On the last day, I purchased a book written by one of the workshop presenters ("Loose Girl," by the very talented Kerry Cohen). Kerry signed my copy, “Jennifer, you don’t have to be great at this; you just have to be good enough.” Hmm...? I appreciated the note but what was this seemingly cryptic message from this published and prolific writer?
The entire ferry ride home, I wondered, "Am I good enough?" A few days later, as I finished Kerry's memoir and was reading the final passage, I got it! Thank you, Kerry. For those who are confused, I highly recommend, "Loose Girl."
- "Can you share any significant moments?"
On Saturday evening, we enjoyed a family-style meal in the Doe Bay Café. With plates of food spread out on each end of a long table, we passed around dishes serving each other like it was Thanksgiving dinner. "Pass the salt. Can I have the brussels sprouts?" We got to sit next to new people. Earlier, we had partners during some of the exercises and also bunkmates for lodging so this was a nice time to get to know some other writers. I sat across from two women who are both English teachers. We shared a few nerdy grammar rules and then talked about format and structure. What came up for me was a piece I wrote a few year's ago about a ten-day silent meditation retreat. That experience was a huge accomplishment, yet I had so much anxiety writing it. When the muse finally arrived, the piece came out in “Q&A” format, me serving as both interviewer and interviewee.
Even without reading the piece, the English teachers were mesmerized about this style I described. I was encouraged hearing this from fellow writers. I hadn't shared the piece much because I've downplayed this design. I have a hard time calling it writing. But that night, I realized, writing is writing, whether it's an email, a Q&A, a dissertation or the great American novel. As a journalist, I gravitate toward a formula, but my writing doesn't have to be cookie-cutter or an expected template, I know now.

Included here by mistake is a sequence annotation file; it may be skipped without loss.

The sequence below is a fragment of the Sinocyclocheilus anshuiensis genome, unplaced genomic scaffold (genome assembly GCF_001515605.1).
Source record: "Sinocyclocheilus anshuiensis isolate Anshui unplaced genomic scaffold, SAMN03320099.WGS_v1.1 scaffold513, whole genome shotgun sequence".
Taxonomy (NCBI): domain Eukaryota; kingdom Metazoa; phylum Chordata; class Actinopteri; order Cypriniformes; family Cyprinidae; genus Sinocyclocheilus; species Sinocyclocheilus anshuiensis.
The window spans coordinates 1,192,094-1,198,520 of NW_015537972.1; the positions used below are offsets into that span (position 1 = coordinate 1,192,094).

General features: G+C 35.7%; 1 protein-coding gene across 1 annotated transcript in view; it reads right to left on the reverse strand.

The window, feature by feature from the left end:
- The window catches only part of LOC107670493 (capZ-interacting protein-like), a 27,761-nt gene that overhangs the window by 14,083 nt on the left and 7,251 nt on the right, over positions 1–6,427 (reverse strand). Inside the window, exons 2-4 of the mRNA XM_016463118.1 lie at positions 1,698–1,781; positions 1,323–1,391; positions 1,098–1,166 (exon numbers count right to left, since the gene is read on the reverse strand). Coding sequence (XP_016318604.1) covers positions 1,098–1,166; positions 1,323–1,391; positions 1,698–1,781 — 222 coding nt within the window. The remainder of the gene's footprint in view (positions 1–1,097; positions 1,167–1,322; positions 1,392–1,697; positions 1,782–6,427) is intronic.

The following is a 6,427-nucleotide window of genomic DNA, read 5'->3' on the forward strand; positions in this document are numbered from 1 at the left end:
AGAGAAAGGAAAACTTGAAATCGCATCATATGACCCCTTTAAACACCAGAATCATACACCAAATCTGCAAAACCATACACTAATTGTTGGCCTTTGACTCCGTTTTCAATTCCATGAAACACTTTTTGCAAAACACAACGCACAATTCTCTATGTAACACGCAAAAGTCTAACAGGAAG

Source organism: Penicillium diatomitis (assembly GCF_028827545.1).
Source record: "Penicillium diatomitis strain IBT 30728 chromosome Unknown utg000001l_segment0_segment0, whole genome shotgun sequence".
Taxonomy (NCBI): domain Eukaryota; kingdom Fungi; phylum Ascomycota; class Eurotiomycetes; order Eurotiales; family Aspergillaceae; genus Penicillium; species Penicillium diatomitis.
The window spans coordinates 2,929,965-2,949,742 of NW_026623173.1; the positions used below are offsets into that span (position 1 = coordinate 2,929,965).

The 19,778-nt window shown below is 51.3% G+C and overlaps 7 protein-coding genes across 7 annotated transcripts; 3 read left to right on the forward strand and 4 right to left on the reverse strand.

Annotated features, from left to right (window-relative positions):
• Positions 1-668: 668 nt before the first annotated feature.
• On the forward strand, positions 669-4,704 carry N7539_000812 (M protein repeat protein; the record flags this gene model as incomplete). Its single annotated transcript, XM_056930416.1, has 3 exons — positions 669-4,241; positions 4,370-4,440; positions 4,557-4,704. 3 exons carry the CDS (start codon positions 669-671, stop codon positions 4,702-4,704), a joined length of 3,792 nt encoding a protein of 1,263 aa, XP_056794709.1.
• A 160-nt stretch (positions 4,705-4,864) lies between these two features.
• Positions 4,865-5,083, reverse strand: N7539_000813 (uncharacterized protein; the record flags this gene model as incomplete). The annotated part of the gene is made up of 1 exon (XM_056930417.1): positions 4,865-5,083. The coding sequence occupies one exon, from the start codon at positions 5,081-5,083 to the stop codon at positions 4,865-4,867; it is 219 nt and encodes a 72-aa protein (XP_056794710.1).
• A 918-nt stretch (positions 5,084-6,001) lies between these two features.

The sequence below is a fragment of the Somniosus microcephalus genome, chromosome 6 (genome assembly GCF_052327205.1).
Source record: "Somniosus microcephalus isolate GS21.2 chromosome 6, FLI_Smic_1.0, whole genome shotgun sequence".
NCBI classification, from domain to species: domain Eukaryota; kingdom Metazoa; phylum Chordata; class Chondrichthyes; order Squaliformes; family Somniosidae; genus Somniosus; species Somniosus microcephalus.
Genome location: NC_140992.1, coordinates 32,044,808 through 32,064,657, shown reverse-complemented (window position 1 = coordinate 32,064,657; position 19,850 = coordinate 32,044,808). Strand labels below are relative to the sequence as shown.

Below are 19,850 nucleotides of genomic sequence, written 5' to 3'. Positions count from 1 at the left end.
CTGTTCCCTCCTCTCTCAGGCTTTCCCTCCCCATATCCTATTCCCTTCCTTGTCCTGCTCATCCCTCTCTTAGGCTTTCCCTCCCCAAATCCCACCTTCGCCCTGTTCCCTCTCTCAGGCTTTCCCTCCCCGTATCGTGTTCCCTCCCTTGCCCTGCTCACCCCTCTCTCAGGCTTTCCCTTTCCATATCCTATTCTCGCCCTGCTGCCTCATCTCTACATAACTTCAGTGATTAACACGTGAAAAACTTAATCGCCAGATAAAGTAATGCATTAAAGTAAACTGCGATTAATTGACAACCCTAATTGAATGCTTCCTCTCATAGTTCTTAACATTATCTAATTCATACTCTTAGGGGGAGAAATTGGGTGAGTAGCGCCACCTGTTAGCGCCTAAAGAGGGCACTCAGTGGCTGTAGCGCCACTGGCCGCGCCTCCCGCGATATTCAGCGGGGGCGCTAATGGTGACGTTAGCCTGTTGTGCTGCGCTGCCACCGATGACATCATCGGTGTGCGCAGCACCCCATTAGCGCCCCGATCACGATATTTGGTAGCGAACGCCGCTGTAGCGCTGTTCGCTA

Here is the piece on meditation I referred to: https://bloggerlite.wordpress.com/q-a/10-days-of-silent-meditation/
- "How did it end?"
On the final day, we met at the water's edge for a symbolic closing ceremony. WDB co-founder and organizer Jenn Furber presented each of us with an old-fashioned skeleton key (like you see in a black and white mystery movie). There's a story behind how she acquired the keys and what they symbolize, so you'll have to attend to get the skinny on that. Mine hangs from my desk lamp hovering over my workspace, perhaps serving as my stalwart muse.
After the key exchange, we held hands and ran into the bay for a polar plunge. I was eager to do this rite of passage because I'm a sucker for cold water. I've done the frigid dip on New Year's Day and while camping in the Oregon mountains. Giddy with excitement, I ran in, dunked my head and ran back out for my towel. Some folks decided to stay on shore and support the dippers. Afterward, we slipped into the hot tubs for one last soak and the weekend was over.
There is so much more that I haven't mentioned. The workshops were led not only by writers, but also accomplished musicians and artists. We sang, played guitar, sat on the comfy couches chatting, hiked, played hula hoops in the yard, and ate our meals together. Of course, we did many dreaded writing exercises, which I now enjoy. Most of all, we courageously shared our work.
Many thanks to Jennifer Beck Furber and the awesome team
who have created and maintain Write Doe Bay.
Thank you to all of the presenters, and kudos and respect to my
fellow writers who were in attendance at WDB October 2017.